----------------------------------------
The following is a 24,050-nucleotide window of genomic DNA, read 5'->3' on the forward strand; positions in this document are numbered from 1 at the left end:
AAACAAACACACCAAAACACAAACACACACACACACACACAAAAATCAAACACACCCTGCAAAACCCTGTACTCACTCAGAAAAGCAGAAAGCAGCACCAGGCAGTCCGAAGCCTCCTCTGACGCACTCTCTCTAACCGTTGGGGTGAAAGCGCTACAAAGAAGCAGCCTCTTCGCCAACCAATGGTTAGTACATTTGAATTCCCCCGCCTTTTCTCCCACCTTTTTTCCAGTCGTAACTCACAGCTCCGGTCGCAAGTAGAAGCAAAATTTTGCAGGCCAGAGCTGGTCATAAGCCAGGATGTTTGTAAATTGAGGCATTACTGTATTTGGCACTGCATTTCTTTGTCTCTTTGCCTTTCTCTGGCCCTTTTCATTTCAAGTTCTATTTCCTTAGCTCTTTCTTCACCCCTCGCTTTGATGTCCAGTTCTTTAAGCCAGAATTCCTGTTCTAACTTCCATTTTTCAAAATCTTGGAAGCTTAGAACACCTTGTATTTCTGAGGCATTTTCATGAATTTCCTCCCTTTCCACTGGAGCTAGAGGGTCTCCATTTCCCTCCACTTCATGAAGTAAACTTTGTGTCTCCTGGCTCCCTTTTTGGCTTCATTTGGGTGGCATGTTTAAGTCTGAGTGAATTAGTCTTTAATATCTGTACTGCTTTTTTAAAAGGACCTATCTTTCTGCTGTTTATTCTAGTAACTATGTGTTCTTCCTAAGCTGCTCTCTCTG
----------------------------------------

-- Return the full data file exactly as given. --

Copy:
The following is a 24,050-nucleotide window of genomic DNA, read 5'->3' on the forward strand; positions in this document are numbered from 1 at the left end:
AAACAAACACACCAAAACACAAACACACACACACACACACAAAAATCAAACACACCCTGCAAAACCCTGTACTCACTCAGAAAAGCAGAAAGCAGCACCAGGCAGTCCGAAGCCTCCTCTGACGCACTCTCTCTAACCGTTGGGGTGAAAGCGCTACAAAGAAGCAGCCTCTTCGCCAACCAATGGTTAGTACATTTGAATTCCCCCGCCTTTTCTCCCACCTTTTTTCCAGTCGTAACTCACAGCTCCGGTCGCAAGTAGAAGCAAAATTTTGCAGGCCAGAGCTGGTCATAAGCCAGGATGTTTGTAAATTGAGGCATTACTGTATTTGGCACTGCATTTCTTTGTCTCTTTGCCTTTCTCTGGCCCTTTTCATTTCAAGTTCTATTTCCTTAGCTCTTTCTTCACCCCTCGCTTTGATGTCCAGTTCTTTAAGCCAGAATTCCTGTTCTAACTTCCATTTTTCAAAATCTTGGAAGCTTAGAACACCTTGTATTTCTGAGGCATTTTCATGAATTTCCTCCCTTTCCACTGGAGCTAGAGGGTCTCCATTTCCCTCCACTTCATGAAGTAAACTTTGTGTCTCCTGGCTCCCTTTTTGGCTTCATTTGGGTGGCATGTTTAAGTCTGAGTGAATTAGTCTTTAATATCTGTACTGCTTTTTTAAAAGGACCTATCTTTCTGCTGTTTATTCTAGTAACTATGTGTTCTTCCTAAGCTGCTCTCTCTG